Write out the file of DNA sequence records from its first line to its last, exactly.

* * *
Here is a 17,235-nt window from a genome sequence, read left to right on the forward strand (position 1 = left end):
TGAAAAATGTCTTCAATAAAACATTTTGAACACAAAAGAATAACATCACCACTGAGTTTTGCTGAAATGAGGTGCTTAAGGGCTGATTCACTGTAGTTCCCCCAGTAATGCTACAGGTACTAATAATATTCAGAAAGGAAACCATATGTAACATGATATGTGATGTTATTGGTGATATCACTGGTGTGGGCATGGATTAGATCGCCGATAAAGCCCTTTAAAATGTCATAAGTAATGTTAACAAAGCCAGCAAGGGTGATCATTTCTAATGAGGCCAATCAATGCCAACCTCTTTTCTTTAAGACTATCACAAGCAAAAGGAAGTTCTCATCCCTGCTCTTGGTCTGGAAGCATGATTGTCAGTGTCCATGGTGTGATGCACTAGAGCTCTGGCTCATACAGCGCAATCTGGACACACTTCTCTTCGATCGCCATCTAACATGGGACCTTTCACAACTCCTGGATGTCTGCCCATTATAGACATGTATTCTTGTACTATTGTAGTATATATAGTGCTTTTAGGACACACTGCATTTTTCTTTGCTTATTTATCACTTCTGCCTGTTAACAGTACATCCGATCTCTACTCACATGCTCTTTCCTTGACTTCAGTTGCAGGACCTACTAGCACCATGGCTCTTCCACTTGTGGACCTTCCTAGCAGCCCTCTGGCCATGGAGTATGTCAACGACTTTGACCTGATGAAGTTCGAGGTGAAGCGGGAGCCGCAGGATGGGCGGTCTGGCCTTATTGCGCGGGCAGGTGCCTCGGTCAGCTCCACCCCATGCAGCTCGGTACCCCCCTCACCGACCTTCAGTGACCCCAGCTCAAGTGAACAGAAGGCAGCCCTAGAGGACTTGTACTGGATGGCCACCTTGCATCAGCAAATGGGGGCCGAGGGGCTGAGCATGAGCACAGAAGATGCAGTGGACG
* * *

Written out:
Here is a 17,235-nt window from a genome sequence, read left to right on the forward strand (position 1 = left end):
TGAAAAATGTCTTCAATAAAACATTTTGAACACAAAAGAATAACATCACCACTGAGTTTTGCTGAAATGAGGTGCTTAAGGGCTGATTCACTGTAGTTCCCCCAGTAATGCTACAGGTACTAATAATATTCAGAAAGGAAACCATATGTAACATGATATGTGATGTTATTGGTGATATCACTGGTGTGGGCATGGATTAGATCGCCGATAAAGCCCTTTAAAATGTCATAAGTAATGTTAACAAAGCCAGCAAGGGTGATCATTTCTAATGAGGCCAATCAATGCCAACCTCTTTTCTTTAAGACTATCACAAGCAAAAGGAAGTTCTCATCCCTGCTCTTGGTCTGGAAGCATGATTGTCAGTGTCCATGGTGTGATGCACTAGAGCTCTGGCTCATACAGCGCAATCTGGACACACTTCTCTTCGATCGCCATCTAACATGGGACCTTTCACAACTCCTGGATGTCTGCCCATTATAGACATGTATTCTTGTACTATTGTAGTATATATAGTGCTTTTAGGACACACTGCATTTTTCTTTGCTTATTTATCACTTCTGCCTGTTAACAGTACATCCGATCTCTACTCACATGCTCTTTCCTTGACTTCAGTTGCAGGACCTACTAGCACCATGGCTCTTCCACTTGTGGACCTTCCTAGCAGCCCTCTGGCCATGGAGTATGTCAACGACTTTGACCTGATGAAGTTCGAGGTGAAGCGGGAGCCGCAGGATGGGCGGTCTGGCCTTATTGCGCGGGCAGGTGCCTCGGTCAGCTCCACCCCATGCAGCTCGGTACCCCCCTCACCGACCTTCAGTGACCCCAGCTCAAGTGAACAGAAGGCAGCCCTAGAGGACTTGTACTGGATGGCCACCTTGCATCAGCAAATGGGGGCCGAGGGGCTGAGCATGAGCACAGAAGATGCAGTGGACG